Advertisement

Trends in Inequality of Opportunity for Developing Countries: Does the Economic Indicator Matter?

  • Ana Suárez ÁlvarezEmail author
  • Ana Jesús López Menéndez
Original Research

Abstract

The aim of this paper is to shed some light on the behaviour of Inequality of Opportunity (IOp henceforth) in developing countries. The analysis is carried out using microdata collected by national surveys and harmonised by the Luxembourg Income Study (LIS). The LIS database incorporates a wide variety of personal harmonised variables, which allow us to made cross-country comparisons for developing countries. More specifically, we analyse six countries: Brazil, Egypt, Guatemala, India, Peru and South Africa and the periods of time covered vary from 2004 to 2014. In order to analyse the impact of inequality of opportunity we compute relative indicators by comparing IOp with economic inequality for each country analysed. Moreover, to check the robustness of our results we include two sensitivity analyses: first, we test the significance of overtime changes using inferential procedures and second, we assess if different economic indicators lead to different conclusions both in the evolution of IOp and overall inequality and in the relative weights of the circumstances that conform IOp. More specifically, regarding the first aim we focus on the disposable equivalised income to measure IOp and Income Inequality and we test if overtime changes are statistically significant using bootstrapping procedures. With regard to the second objective, to test the robustness of the results we compute IOp and Inequality for four different economic aggregates: Personal Income, Labour Personal Income, Consumption and Monetary Consumption. The empirical results of these analyses lead to two interesting conclusions: most of the overtime changes are found to be statistically significant and the use of a specific economic indicator is not as important as it at first seems, leading in most cases to the same conclusions.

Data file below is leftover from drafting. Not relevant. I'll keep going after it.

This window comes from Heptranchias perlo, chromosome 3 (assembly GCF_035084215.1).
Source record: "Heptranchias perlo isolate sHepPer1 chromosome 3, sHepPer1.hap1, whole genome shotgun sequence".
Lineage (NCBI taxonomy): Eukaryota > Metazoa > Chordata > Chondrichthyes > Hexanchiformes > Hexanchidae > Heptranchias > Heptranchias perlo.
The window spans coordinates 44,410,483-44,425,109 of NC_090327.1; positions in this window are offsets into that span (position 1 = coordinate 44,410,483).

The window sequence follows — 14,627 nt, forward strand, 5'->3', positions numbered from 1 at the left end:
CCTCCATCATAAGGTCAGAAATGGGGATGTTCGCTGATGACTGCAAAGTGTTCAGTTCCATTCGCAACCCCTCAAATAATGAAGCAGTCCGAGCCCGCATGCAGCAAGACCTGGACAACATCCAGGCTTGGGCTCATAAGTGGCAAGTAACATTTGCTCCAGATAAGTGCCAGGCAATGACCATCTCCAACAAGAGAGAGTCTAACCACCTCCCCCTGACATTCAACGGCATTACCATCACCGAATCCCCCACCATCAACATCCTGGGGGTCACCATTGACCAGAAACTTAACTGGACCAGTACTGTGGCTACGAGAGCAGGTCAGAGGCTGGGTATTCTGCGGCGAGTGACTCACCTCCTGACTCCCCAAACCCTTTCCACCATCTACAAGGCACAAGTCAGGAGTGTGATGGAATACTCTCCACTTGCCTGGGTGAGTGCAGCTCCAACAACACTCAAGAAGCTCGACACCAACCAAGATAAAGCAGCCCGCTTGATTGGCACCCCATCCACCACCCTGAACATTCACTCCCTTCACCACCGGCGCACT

Keywords

Inequality of opportunity Developing countries Income Consumption Circumstances 

Notes

Acknowledgements

The research leading to these results has received funding from the European Union’s Horizon 2020 research and innovation programme under Grant agreement No 730998, InGRID-2—Integrating Research Infrastructure for European expertise on Inclusive Growth from data to policy.

References

  1. Aran, M., Ferreira, F., & Gignoux, J. (2010). Measuring inequality of opportunity with imperfect data : The case of Turkey. In: World Bank—Policy research working paper 5204.Google Scholar
  2. Asadullah, M. N., & Yalonetzky, G. (2012). Inequality of educational opportunity in India: Changes over time and across states. World Development,40, 1151–1163.CrossRefGoogle Scholar
  3. Belhaj Hassine, N. (2012). Inequality of opportunity in Egypt. The World Bank Economic Review,26, 265–295.CrossRefGoogle Scholar
  4. Bickel, P. J., & Freedman, D. A. (1984). Asymptotic normality and the bootstrap in stratified sampling. The Annals of Statistics,12, 470–482.CrossRefGoogle Scholar
  5. Bourguignon, F., Ferreira, F., & Menéndez, M. (2007). Inequality of opportunity in Brazil. Review of Income and Wealth,53, 585–618.CrossRefGoogle Scholar
  6. Brunori, P. (2016). How to measure inequality of opportunity: A hands-on guide. In Life course centre working paper series 2016-04.Google Scholar
  7. Brunori, P., Ferreira, F. H. G., & Peragine, V. (2013). Inequality of opportunity, income inequality, and economic mobility: Some international comparisons. In Getting development right (pp. 85–115).Google Scholar
  8. Brunori, P., Hufe, P., & Mahler, D. G. (2018). The roots of inequality: Estimating in equality of opportunity from regression trees. In Ifo working papers no. 252.Google Scholar